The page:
The No. 2 processor is under great scrutiny now that it has completed its long-awaited spin-off from Altria with Irene Rosenfeld at the helm. New management has been busy cleaning house and strategizing new product launches. The company’s new Breakstone’s/Knudsen LiveActive prebiotic cottage cheese is a promising hint of things to come as Kraft pursues dairy’s inherent wellness niche.
Meanwhile, rumors have been circulating in the financial community that gonzo investor Warren Buffett, who has been increasing his interests in the railroad industry, is building a stake in Kraft Foods.
Three years after stretching halfway across the country with its acquisitions of Kemps and Crowley Foods, the Massachusetts-based No. 6 processor (up a slot from last year) has planted its flag on the opposite coast. Already a national player through co-packing agreements, Hood last month announced its acquisition of Crystal Cream & Butter, a regional processor based in Sacramento, Calif.
Among other movement on the list:
• Kroger has edged past Schreiber Foods for the No. 4 spot, based on our estimate of the grocer’s dairy sales corresponding to an increase in its overall retail sales.
• Midwestern co-op Prairie Farms — bolstered by the acquisitions of Turner Holdings, Southern Belle and Mississippi’s LuVel Dairy — is back in the Top 10.
• Wisconsin butter maker Grassland Dairy Products vaulted to 24th from 38th with key acquisitions that increased its plants from one to four and moved its operating frontier westward.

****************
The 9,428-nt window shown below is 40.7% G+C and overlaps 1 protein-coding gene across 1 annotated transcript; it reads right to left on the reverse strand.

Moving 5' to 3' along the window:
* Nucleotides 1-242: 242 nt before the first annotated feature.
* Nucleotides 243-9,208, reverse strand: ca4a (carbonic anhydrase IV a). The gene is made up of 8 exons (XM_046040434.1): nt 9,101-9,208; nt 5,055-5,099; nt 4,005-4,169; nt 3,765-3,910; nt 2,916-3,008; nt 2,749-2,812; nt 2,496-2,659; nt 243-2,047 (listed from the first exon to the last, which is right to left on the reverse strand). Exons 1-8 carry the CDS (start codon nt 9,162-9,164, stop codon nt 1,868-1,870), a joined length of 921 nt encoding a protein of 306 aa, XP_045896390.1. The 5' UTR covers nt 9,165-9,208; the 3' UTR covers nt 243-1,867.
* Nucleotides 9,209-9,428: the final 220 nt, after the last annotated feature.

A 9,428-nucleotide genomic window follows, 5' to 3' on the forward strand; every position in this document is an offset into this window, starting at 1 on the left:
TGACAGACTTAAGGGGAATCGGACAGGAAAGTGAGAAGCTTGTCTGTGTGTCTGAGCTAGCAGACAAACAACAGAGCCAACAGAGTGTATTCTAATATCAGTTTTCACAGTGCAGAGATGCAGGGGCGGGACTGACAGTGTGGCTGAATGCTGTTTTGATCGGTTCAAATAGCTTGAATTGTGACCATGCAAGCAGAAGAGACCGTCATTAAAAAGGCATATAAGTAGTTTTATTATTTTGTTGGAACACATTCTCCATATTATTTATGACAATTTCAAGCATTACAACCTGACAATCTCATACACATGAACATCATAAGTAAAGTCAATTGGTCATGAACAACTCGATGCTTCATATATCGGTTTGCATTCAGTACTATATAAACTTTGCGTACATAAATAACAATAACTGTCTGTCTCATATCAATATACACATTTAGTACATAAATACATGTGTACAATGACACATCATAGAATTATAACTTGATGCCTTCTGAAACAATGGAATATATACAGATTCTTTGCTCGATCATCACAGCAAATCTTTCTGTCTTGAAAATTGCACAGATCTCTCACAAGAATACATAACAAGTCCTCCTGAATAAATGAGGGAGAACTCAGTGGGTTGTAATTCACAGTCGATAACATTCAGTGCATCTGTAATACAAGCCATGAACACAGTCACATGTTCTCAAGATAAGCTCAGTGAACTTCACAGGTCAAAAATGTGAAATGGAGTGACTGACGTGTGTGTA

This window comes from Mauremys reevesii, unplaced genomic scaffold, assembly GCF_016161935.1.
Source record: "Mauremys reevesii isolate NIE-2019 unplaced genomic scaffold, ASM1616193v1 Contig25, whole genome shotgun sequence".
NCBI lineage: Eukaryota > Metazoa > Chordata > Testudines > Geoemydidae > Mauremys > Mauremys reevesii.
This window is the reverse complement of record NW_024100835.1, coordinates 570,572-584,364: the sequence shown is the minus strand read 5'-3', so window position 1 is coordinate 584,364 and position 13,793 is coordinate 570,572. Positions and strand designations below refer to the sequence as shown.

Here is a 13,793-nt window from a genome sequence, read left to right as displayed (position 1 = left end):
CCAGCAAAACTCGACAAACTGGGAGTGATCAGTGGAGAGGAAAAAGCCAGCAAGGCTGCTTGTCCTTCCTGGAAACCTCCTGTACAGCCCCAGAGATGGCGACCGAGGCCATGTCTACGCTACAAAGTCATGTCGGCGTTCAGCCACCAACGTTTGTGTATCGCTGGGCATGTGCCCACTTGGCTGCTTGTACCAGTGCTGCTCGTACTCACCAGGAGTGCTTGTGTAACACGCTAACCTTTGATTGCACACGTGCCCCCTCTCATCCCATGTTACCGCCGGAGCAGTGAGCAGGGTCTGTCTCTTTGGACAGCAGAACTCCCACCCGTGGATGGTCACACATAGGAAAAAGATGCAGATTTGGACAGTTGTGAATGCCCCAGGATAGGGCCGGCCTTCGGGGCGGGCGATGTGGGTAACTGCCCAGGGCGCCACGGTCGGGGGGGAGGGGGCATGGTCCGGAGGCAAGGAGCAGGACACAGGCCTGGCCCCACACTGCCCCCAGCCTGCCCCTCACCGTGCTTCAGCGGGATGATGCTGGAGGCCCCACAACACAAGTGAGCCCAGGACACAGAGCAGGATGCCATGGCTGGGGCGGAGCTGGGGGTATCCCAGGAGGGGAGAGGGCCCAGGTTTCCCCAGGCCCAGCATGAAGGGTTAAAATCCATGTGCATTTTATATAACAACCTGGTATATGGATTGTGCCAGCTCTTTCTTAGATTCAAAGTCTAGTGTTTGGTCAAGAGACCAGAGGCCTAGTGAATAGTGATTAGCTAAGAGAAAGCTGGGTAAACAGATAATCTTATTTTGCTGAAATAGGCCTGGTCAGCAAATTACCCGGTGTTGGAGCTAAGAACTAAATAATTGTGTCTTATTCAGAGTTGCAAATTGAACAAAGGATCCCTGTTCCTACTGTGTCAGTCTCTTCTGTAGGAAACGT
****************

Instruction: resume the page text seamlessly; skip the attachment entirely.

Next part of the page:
• ConAgra Foods fell a few spots after dumping its cheese business, selling Swissrose International to Bing Graffunder’s Fairmount Food Group.
• With a new name, Upstate Niagara Cooperative merged its way up to the No. 34 spot from 49th.
• Stonyfield Farm — our 2006 Processor of the Year — continues to grow, rising 10 spots to 43rd.
• Off the list last year after its debut two years ago, Sartori Food Corp. is back at 65th after strategic acquisitions in the specialty cheese arena.
We also welcome two ice cream processors — Yarnell and Dippin’ Dots — back to the ranking, along with a new entry, Missouri’s Mid States Dairy (the dairy manufacturing arm of Schnuck Markets), debuting at 93rd.
Among those gone from the list are CoolBrands International, which has divested its manufacturing operations amid ongoing financial difficulties, and Giant Food, which has completed its exit from dairy manufacturing. Also losing their own spots are Turner Holdings (acquired by Prairie Farms) and O-AT-KA (now listed as a subsidiary of Upstate Niagara); North Dakota’s Cass-Clay Creamery, recently acquired by Associated Milk Producers Inc., enjoys its last independent ranking at No. 75.
In all, it’s been a dynamic 12 months since our last ranking — part of the reason why those in the Top 100 are where they are.$OMN_arttitle="Movement Themes";?> $OMN_artauthor="James Dudlicek Pamela Accetta Smith";?>